“A pencil is quiet, clean, odorless, inexpensive, and lightweight. I can slip it in my pocket and take it with me everywhere – my secret friend.” (Sherry Camby)
Years ago I taught art to elementary school students, and I reminded them that they were ‘safe’ from ridicule from their peers. All that I expected from them was that they try their best, and they were not to laugh at anyone’s attempts. How rewarding it was to witness the improvement from all levels! Awkward with their early drawings, some students worked on mastering their pencils, which were foreign in their hands. Other “naturally-talented” students had many more hours of drawing than the others and had found solace in their pencils and crayons. Aristotle said, “We are what we repeatedly do. Excellence, then, is not an act, but a habit.”
The most important ingredient in being a good artist is practice! Practice, practice, practice! I was reminded of this last week, when Ruth, with her dominant hand in a cast, said that she’d try drawing with her left hand! I volunteered to include an additional sketch with my left hand each week in her honor. It was much more difficult than I realized! Although I draw well with my dominant hand, I am again at beginner status with the other!
Now look at Ruth’s powerful drawing of the rope! (below) She shaded the background, which brought the rope forward and gave it presence! The edges of the rope disappeared, as they should! Remember, this rope was not drawn with her dominant hand! When discussing how well she mastered this drawing, Ruth mentioned, “…perhaps because I play piano??”
(Note: double click any of the images that follow to visit the posts.)
Tim and Mary Livingston are an amazing couple, and both are accomplished artists. Tim found time after battling a fire to capture the essence of last week’s “Fire at the Mill.” Even when there’s no fire, I’m amazed at how Tim (The Forester Artist) finds time to create art – and good art! Great job, Tim!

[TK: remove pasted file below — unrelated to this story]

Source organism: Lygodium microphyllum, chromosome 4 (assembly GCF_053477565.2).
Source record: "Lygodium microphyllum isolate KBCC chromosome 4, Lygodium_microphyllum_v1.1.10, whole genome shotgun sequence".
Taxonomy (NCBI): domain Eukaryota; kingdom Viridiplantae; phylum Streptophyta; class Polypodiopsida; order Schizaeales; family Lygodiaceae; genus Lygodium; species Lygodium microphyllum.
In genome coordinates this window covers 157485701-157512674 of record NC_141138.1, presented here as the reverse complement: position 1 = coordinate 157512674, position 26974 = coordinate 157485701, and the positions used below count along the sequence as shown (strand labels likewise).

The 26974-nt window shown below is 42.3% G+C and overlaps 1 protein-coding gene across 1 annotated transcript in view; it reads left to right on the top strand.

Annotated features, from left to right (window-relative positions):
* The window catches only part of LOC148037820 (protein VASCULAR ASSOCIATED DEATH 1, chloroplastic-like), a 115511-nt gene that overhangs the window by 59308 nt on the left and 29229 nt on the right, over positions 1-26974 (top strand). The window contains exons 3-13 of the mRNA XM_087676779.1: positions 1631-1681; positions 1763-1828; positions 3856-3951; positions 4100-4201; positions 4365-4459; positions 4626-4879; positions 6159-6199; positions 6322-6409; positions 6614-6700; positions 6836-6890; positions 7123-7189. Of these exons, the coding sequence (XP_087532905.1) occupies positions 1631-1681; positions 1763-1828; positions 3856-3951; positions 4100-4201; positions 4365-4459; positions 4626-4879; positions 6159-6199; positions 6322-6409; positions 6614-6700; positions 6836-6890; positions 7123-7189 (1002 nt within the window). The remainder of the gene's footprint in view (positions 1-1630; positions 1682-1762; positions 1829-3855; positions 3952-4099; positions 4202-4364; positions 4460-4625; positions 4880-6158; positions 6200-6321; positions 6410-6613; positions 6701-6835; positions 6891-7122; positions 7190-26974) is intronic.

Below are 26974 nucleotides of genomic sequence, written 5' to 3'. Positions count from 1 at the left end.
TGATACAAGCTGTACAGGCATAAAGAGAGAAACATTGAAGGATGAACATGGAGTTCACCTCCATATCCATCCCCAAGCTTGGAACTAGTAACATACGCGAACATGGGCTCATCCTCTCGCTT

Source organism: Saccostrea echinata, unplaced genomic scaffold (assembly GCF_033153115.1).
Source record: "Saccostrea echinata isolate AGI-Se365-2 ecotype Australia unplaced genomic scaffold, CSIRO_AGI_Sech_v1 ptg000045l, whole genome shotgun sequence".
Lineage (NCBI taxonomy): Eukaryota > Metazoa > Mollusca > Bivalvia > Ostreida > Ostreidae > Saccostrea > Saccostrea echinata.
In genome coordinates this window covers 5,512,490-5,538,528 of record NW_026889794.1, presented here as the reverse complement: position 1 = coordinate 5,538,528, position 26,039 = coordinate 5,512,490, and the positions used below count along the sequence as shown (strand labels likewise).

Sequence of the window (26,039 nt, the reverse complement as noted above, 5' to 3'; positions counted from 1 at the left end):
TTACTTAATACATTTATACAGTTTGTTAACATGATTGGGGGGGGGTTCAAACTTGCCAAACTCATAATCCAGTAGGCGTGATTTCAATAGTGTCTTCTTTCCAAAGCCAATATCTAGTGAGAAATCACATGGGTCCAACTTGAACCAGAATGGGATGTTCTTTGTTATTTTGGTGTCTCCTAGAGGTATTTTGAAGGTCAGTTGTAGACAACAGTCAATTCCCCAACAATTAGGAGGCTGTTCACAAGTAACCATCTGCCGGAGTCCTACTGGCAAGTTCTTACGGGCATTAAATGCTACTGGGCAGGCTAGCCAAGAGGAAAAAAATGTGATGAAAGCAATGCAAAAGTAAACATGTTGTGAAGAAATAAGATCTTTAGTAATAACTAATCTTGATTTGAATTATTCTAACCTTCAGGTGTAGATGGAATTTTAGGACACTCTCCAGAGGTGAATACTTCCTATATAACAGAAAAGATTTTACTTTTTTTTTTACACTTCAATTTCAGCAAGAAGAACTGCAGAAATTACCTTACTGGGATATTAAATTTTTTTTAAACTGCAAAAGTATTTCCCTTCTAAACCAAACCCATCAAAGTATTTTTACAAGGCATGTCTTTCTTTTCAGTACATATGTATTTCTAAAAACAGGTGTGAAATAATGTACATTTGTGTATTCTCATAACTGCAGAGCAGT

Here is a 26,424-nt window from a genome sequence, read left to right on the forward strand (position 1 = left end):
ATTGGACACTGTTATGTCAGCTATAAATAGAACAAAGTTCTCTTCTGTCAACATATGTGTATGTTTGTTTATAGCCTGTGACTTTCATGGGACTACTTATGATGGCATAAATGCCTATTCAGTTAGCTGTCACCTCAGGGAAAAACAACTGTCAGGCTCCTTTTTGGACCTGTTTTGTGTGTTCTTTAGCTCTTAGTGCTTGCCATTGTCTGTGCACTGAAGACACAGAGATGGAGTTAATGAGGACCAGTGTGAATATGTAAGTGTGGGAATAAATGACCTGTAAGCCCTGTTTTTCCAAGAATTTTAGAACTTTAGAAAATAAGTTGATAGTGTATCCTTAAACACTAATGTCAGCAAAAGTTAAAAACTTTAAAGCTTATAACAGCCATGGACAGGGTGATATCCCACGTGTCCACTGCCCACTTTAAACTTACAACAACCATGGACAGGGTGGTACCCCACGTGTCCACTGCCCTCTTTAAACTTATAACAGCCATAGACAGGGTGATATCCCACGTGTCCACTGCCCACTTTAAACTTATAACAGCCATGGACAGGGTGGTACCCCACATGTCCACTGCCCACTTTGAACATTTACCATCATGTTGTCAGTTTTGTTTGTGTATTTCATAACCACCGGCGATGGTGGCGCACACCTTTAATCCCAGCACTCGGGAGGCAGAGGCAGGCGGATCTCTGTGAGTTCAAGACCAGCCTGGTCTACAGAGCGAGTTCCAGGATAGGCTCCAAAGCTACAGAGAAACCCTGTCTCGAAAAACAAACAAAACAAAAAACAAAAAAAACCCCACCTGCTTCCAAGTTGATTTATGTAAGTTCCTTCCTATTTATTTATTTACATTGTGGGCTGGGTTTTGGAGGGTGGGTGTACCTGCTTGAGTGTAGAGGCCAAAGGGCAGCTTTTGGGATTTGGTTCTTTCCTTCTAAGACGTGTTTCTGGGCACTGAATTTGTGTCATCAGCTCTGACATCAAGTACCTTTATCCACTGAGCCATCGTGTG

Mary and Tim have also been posting a fun series about the turkey vultures that nested in a hollow tree at their home! With this sketch, Mary has captured the freshness of the precious vulture chick. Yes, it’s precious! Visit her blog (The Backdoor Artist) and see how they’ve been monitoring the nest and to find out what a wood duck and a turkey vulture have in common!
Anyone who follows Penny at The Why About This will not be surprised that she handles her pencil well! Working from a music video, she has captured “…one of my favorite musicians Adam Hurst, with his Gypsy Cello… “ Penny added, “When you’re lost in the detail of a thing it is like absorbing a piece of life or nature – inhaling your vision within you and then laying it out on a piece of paper. Most relaxing and satisfyingly delicious sensation! This is fun, let’s keep doing this!”
Alastair! Are you squirming? No, it does not look like a three-year old did that work! I’m so proud of you! How I wish we could shorten the distance so that I could give you two hours of instruction! Two hours is all one needs to unlock many of those mysterious doors to the drawing world! At times an adult student came to my classes and professed, “I have never drawn or painted in my life, but I would like to try!” With each exercise or drawing, the beginning student makes amazing progress! Part is learning how to see, and the other is mastery of the pencil.